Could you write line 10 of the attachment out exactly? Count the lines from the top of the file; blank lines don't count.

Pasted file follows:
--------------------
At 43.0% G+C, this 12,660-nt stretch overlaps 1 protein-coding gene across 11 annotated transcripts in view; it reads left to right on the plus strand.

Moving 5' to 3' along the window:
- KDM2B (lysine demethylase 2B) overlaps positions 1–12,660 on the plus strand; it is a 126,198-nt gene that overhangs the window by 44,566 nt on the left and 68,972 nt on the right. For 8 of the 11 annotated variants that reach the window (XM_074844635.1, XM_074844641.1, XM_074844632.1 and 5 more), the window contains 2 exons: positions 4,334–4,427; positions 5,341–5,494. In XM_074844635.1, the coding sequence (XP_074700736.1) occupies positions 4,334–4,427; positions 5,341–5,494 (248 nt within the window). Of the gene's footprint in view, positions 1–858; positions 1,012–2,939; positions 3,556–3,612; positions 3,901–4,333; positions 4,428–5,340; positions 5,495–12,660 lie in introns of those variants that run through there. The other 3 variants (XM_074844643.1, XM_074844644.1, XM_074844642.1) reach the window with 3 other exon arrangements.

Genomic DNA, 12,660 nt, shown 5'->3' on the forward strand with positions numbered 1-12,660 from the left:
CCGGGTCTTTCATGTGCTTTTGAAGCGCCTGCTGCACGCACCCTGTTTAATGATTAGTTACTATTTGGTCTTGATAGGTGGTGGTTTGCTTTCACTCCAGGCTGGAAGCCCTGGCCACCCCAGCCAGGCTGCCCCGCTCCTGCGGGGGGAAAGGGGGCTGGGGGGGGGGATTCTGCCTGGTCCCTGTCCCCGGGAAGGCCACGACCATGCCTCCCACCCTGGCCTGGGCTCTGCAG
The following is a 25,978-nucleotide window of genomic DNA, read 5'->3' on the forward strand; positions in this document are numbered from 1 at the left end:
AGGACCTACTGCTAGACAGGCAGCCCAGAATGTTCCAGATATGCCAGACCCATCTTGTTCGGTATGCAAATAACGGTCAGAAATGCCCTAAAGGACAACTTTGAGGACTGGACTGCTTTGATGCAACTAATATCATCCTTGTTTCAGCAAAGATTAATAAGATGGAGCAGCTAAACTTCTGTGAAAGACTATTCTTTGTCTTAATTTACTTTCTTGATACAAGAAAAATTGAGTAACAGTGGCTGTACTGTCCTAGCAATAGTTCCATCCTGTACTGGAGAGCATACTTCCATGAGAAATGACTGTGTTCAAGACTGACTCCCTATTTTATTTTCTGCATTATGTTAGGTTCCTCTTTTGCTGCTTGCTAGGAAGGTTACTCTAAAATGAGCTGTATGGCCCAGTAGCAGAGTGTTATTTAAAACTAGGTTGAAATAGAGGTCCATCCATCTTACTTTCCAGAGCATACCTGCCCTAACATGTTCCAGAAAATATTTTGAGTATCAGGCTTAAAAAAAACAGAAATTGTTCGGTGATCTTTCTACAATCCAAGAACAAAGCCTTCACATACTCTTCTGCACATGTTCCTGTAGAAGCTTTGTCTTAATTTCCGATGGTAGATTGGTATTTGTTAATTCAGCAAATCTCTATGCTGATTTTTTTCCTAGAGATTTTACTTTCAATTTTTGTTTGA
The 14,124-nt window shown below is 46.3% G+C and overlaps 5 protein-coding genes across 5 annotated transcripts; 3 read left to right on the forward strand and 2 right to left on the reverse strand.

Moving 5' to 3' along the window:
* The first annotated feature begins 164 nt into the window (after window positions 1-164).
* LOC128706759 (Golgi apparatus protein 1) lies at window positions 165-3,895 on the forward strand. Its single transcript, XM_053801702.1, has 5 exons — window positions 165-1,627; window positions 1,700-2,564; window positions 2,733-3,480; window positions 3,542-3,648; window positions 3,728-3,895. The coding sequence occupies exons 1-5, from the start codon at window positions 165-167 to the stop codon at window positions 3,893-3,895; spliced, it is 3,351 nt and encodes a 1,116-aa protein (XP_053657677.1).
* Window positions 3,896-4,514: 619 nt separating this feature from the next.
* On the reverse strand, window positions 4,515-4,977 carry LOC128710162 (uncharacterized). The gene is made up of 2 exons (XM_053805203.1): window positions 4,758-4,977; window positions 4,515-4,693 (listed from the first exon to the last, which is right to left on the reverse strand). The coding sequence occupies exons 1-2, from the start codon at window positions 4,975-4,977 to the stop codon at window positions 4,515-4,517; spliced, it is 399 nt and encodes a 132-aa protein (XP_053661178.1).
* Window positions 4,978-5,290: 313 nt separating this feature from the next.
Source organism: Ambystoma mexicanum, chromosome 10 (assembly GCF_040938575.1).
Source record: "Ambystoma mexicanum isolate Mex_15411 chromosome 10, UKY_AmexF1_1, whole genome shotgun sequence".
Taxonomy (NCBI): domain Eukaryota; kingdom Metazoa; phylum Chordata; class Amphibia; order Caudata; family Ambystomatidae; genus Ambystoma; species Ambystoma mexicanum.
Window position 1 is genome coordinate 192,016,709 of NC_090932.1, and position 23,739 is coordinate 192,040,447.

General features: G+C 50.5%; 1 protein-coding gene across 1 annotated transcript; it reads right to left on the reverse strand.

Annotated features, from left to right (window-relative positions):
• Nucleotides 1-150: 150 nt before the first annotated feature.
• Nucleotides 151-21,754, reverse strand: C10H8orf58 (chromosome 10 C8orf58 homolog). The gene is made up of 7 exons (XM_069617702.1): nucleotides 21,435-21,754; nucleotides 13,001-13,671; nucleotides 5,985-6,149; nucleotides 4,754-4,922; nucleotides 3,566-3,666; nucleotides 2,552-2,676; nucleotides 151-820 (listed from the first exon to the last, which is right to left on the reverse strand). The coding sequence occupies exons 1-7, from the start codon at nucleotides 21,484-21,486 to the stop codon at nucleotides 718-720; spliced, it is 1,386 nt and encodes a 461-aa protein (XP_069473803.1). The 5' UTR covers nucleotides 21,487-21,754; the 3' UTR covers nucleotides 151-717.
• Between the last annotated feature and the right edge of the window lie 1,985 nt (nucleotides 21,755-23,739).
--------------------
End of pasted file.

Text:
* The first annotated feature begins 164 nt into the window (after window positions 1-164).